United Players
Duet for One
by Tom Kempinski

Dates and Venue 20 January - 12 February 2012, 8pm | Jericho Arts Centre

Set Design Sean Malmas Lights/Sound Kyla Gardiner / Jordan Watkins Costume Design Amy McDougall Stage Managment Stephanie Elgersma Executive Producer Andree Karas

Reviewer Christian Steckler and Roger Wayne Eberle

Tom Kempinski’s award-winning play, Duet for One is unusual. Not only is the stage occupied by only two characters for the entire performance, but the subject is uncomfortable and deep, yet at times strangely witty.

Duet for One takes us into the mind and emotions of a renowned musician facing the stark realization that her sparkling career must end due to the onset of multiple sclerosis. The play is essentially a series of psychiatric sessions between Stephanie Abrahams, an internationally celebrated violinist, and her psychiatrist, Dr. Feldmann. As the play unfolds, we watch Stephanie deal with the implications of her condition, not only for her career, but for her marriage and her sense of meaning. She rails against the questions and suggestions offered by a firmly grounded Dr. Feldmann about areas in her life that she might examine. The audience watches spellbound as the therapist metaphorically pokes Stephanie with a stick to see what her reactions will be. Those reactions are sometimes surprising for both characters.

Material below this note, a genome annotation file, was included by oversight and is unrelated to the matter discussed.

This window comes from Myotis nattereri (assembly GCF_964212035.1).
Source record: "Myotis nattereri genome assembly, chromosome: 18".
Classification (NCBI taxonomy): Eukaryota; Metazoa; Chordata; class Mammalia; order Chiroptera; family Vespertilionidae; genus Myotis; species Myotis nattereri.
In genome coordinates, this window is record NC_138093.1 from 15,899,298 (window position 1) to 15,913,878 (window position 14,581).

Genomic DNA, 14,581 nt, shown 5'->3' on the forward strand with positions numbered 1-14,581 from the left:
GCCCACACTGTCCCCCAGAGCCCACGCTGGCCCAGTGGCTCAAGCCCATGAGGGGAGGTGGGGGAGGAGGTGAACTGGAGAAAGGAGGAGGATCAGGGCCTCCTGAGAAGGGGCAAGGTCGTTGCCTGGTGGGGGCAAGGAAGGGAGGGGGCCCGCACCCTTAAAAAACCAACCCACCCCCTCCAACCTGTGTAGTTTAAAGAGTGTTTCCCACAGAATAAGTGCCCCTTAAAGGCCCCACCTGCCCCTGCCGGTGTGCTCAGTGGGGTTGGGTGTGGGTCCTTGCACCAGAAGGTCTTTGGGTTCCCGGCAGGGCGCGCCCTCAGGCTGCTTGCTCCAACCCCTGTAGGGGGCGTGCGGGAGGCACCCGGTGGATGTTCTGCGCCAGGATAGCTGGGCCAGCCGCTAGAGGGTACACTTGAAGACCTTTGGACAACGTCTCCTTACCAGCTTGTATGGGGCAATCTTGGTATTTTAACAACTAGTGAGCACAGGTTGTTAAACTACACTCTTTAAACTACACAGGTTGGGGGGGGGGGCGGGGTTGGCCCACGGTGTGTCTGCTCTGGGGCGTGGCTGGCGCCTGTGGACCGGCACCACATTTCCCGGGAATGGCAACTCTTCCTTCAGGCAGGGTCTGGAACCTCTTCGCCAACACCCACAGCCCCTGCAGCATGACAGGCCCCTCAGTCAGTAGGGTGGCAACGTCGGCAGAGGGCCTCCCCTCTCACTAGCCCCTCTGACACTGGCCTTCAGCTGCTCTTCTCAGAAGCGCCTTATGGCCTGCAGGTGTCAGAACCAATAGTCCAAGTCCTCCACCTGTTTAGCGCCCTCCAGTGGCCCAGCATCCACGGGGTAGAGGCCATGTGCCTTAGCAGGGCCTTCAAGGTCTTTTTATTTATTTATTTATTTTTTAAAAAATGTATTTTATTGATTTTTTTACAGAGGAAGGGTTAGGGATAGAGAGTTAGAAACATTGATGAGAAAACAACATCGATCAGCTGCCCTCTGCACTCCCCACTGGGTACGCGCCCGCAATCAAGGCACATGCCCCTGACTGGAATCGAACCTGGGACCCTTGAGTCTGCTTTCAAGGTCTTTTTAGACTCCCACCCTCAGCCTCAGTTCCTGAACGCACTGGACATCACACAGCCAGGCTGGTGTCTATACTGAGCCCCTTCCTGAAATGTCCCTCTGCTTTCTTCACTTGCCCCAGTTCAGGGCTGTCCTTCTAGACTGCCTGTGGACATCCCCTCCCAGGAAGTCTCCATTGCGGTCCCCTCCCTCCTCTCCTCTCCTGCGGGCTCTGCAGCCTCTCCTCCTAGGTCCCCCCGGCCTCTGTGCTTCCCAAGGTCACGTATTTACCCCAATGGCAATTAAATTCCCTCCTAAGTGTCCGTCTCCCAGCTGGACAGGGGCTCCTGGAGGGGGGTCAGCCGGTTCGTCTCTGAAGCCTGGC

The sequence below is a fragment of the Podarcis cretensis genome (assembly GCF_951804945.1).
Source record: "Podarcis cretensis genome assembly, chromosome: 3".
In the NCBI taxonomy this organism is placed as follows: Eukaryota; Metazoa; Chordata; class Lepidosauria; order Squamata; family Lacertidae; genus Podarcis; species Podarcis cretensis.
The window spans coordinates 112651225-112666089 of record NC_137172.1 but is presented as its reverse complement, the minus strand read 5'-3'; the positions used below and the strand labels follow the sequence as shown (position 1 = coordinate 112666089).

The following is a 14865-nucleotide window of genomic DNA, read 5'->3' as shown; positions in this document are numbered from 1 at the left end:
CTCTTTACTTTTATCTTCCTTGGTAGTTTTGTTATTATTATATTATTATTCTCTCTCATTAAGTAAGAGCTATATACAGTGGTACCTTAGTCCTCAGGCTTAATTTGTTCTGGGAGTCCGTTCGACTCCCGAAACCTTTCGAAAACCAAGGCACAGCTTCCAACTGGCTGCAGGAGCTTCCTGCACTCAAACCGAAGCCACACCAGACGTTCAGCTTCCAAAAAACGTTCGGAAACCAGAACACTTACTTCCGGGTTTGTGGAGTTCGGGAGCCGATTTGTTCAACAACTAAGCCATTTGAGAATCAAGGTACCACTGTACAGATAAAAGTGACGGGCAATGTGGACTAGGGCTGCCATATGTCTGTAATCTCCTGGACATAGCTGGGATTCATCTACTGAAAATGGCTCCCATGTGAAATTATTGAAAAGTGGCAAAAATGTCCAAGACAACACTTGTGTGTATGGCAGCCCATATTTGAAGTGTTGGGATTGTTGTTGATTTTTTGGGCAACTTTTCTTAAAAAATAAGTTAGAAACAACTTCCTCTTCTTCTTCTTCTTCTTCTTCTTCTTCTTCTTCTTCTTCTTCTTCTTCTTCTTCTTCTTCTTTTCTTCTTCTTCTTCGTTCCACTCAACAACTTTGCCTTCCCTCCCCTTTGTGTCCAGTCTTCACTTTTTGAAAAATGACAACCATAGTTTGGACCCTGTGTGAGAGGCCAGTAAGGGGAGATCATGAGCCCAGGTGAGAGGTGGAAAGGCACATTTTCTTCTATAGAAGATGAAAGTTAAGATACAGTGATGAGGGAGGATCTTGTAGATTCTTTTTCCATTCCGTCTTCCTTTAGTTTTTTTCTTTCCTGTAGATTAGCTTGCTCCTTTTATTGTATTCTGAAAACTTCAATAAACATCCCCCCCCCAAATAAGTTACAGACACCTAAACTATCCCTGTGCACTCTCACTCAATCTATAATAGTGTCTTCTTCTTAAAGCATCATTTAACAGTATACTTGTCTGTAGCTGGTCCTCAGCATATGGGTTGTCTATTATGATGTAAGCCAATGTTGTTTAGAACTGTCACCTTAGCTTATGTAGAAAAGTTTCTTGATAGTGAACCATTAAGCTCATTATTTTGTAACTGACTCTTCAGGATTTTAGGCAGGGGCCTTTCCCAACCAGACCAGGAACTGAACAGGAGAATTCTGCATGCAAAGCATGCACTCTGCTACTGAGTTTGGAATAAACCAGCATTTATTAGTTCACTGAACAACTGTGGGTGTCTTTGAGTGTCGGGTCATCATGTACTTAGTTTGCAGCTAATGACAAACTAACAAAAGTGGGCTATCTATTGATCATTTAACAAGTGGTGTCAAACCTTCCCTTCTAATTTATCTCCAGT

It is a tribute to the direction of John Murphy and the acting talent of Alison Raine and Graham Bullen that the audience could be swept so far and so convincingly into character. A major challenge is to create physical interest in sedentary therapy sessions so that they can work on a stage. Murphy, a Jessie-winning actor, producer and playwright achieves this by ironically directing the disabled patient to do most of the moving. Occasional uncomfortably long periods of silence between patient and therapist also work to heighten tension.

A strongly convincing portrayal by Alison Raine carries the audience into the depths of confusion and conviction that characterize Stephanie. With strokes both bold and subtle, Raine takes us on an exciting, painful and joyful journey into devastation and discovery as Stephanie tries to come to terms with the life that she has been dealt.